We all know grief now. We grieve the people we loved, but also the people we were before this pandemic began. If you’re old enough, you add it to the grief you’ve accrued over the years: for the children we were, the hopes we had, the people we longed to be. But if you’re lucky, the art that you need still finds you. It reminds you of who you are when you’ve forgotten, and gives you the power to imagine a life beyond this one. It lets you believe that what you’ve been robbed of will be found, that your home will come alive.
Notes about kids
This is an excellent essay on Miyazaki’s / Studio Ghibli’s place in the canon of art cinema, the nature of “boredom” in the life of children, and how cinematic experiences can be so much more for children than our U.S. blockbusters lead us to believe.
When Roger Ebert asked Miyazaki about the “gratuitous motion” in his films—the bits of realist texture, like sighs and gestures—Miyazaki told Ebert that he was invoking the Japanese concept of “ma.” Miyazaki clapped three times, and then said, “The time in between my clapping is ma.” This calls to mind the concept of temps morts, or dead time, in the European art cinema of the 1960s. Temps morts is a pause, a beat, a breath, a moment that doesn’t advance the plot. But far from being dead, Miyazaki’s moments of “ma” are full of life—there is a simple joy in watching his worlds move. In “animating”—breathing life into—a world that looks like our own, Miyazaki carries forward a spirit from the very beginning of film history.
This is one of the greatest descriptions of the power of animation that I’ve read in a long time, and something that you can see in all of the small moments of Miyazaki’s films.
On children and boredom:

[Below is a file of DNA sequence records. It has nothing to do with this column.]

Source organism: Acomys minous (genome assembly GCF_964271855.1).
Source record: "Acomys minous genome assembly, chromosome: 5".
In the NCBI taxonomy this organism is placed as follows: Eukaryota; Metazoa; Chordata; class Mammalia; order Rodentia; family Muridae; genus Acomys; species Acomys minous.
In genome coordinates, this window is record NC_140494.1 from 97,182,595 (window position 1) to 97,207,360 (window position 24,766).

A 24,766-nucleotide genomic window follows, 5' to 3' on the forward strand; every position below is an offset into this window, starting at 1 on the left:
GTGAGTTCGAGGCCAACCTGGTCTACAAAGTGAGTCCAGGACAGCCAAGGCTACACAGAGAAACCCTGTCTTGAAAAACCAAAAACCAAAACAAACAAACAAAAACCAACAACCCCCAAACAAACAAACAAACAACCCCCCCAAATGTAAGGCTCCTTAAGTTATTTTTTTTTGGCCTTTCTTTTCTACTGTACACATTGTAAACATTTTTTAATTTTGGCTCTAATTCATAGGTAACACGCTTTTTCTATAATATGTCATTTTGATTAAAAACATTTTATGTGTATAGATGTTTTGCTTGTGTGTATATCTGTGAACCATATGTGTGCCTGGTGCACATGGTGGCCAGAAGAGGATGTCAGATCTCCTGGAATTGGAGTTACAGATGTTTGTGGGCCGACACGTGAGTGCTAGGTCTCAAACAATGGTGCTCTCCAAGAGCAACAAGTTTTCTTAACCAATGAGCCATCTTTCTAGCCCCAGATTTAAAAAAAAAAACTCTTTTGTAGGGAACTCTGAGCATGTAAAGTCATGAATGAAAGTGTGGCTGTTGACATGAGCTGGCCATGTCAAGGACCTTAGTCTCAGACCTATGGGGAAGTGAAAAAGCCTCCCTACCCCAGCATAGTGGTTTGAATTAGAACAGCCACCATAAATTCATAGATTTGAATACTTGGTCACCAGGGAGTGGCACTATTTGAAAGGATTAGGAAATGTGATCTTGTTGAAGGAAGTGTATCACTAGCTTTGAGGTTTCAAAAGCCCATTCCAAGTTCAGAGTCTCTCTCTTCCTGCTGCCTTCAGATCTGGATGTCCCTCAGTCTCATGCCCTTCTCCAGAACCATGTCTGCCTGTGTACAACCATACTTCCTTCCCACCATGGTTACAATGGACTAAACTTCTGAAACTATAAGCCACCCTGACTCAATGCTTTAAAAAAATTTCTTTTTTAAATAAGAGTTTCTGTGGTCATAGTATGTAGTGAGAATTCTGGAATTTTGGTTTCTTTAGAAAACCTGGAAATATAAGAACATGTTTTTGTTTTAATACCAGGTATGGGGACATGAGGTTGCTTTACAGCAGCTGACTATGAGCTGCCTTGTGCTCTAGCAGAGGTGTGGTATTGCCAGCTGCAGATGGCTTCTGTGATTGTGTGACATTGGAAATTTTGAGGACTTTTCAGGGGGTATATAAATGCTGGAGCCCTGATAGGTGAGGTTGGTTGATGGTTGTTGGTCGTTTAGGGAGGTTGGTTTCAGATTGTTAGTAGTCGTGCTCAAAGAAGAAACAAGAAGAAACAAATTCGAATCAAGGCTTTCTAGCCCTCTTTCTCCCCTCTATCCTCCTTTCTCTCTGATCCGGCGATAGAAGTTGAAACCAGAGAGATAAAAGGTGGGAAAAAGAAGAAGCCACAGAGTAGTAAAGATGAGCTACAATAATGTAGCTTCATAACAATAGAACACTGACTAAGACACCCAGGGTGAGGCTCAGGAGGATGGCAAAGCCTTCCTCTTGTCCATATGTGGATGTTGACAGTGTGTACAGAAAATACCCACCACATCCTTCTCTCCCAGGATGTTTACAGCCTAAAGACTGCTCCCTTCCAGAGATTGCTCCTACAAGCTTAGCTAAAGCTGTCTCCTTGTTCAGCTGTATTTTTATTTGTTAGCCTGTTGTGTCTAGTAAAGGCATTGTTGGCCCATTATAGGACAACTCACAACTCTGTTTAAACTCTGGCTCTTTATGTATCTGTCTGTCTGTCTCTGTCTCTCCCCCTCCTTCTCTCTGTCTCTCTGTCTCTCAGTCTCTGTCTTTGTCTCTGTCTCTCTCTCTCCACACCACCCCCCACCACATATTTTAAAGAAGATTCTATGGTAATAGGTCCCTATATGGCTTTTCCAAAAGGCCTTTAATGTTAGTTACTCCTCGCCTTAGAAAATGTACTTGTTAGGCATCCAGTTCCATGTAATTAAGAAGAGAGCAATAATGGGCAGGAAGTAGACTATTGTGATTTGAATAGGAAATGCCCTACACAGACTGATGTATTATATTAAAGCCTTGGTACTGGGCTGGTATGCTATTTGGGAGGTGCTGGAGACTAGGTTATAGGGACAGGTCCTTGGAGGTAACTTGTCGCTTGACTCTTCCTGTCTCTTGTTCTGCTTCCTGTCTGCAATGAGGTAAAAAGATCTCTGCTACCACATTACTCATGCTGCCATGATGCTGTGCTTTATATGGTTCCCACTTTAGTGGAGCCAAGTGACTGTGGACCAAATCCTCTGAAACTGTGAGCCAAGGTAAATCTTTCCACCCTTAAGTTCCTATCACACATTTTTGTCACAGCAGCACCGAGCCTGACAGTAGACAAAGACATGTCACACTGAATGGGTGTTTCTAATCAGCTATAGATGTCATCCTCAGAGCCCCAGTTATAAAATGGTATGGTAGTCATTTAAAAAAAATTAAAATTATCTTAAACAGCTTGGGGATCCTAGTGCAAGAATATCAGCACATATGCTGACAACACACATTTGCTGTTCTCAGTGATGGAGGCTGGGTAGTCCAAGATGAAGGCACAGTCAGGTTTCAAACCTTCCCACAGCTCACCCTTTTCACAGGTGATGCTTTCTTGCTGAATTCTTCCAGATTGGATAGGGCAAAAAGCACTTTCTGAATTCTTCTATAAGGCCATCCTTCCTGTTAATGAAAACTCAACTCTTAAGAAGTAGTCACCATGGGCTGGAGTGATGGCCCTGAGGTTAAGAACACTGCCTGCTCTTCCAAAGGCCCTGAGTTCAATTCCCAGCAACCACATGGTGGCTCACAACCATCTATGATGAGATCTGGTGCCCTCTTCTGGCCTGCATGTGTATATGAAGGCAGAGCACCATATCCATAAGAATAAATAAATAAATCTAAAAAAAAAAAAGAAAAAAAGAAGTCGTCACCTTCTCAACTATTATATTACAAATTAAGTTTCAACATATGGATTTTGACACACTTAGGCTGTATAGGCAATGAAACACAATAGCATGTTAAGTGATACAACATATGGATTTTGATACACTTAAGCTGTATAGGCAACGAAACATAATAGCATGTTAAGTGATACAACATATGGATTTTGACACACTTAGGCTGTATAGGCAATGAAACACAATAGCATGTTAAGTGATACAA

But I think some of the common thinking about children’s boredom and attention is inaccurate. Children are bored standing in line at the bank or the post office, certainly—they have no banking of their own to do, no mail of their own to send. But if you were to put a child and an adult in an empty room full of scattered objects, I suspect the adult would grow bored much faster. […] A child can never exhaust the possibilities of a park or a neighborhood or a forest. Totoro is travel and transit and exploration, set against lush, evocative landscapes that seem to extend far beyond the frame.
Bonus: this essay is from an full Studio Ghibli issue of Bright Wall / Dark Room! I need to start reading this magazine.
littleBits — pre-assembled circuit modules that are designed to help kids, novices, and anyone curious about programming, logic, and electronics get started without the obstacles of soldering or wiring. The various modules snap together with small magnets, a great idea to keep it as simple as playing with LEGOs.
At littleBits, we believe we need to create scientific thinkers and problem-solvers, and interventions need to occur early. The time is ripe to create the pipe cleaner and the popsicle stick of the 21st century.
[Alas, video has been removed from YouTube]
DJ Jazzy Jay and Afrika Bambaataa on a 1984 episode of Nickelodeon’s Live Wire, showing kids how to scratch. Awesome enough as it is, but WAIT A MINUTE — is that a 17-year-old Ad-Rock in the audience sneaking in a plug for Cookie Puss at 4:18??!
(Via Dangerous Minds and They Might Be Giants)
One time my son had a friend over. I heard the friend say in a stage whisper, “Does your dad have a job?” No, my son replied. “He just stays home and draws dinosaurs all day.”